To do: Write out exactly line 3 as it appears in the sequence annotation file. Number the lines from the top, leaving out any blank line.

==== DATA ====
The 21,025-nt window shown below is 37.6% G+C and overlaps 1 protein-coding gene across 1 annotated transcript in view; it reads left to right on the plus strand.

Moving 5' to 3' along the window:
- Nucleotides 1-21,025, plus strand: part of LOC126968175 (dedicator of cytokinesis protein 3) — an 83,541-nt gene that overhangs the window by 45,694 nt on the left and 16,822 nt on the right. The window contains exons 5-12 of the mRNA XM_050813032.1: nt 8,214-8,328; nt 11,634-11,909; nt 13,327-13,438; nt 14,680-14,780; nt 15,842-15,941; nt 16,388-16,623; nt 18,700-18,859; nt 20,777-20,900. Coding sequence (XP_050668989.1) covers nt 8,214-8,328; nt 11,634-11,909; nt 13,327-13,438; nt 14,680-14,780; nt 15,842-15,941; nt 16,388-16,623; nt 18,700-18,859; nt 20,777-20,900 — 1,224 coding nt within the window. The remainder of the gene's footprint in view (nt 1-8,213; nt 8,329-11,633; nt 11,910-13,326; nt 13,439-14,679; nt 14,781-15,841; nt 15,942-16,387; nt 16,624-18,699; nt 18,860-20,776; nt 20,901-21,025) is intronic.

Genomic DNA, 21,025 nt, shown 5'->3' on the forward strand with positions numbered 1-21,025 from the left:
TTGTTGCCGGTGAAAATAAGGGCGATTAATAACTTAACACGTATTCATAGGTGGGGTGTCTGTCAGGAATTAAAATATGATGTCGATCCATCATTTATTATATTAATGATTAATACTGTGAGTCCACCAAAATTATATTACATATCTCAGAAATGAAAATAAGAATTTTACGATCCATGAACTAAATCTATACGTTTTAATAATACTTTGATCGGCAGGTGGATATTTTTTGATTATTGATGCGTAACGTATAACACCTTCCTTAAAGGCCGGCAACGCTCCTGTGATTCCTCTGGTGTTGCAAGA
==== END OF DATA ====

- Nucleotides 1-21,025, plus strand: part of LOC126968175 (dedicator of cytokinesis protein 3) — an 83,541-nt gene that overhangs the window by 45,694 nt on the left and 16,822 nt on the right. The window contains exons 5-12 of the mRNA XM_050813032.1: nt 8,214-8,328; nt 11,634-11,909; nt 13,327-13,438; nt 14,680-14,780; nt 15,842-15,941; nt 16,388-16,623; nt 18,700-18,859; nt 20,777-20,900. Coding sequence (XP_050668989.1) covers nt 8,214-8,328; nt 11,634-11,909; nt 13,327-13,438; nt 14,680-14,780; nt 15,842-15,941; nt 16,388-16,623; nt 18,700-18,859; nt 20,777-20,900 — 1,224 coding nt within the window. The remainder of the gene's footprint in view (nt 1-8,213; nt 8,329-11,633; nt 11,910-13,326; nt 13,439-14,679; nt 14,781-15,841; nt 15,942-16,387; nt 16,624-18,699; nt 18,860-20,776; nt 20,901-21,025) is intronic.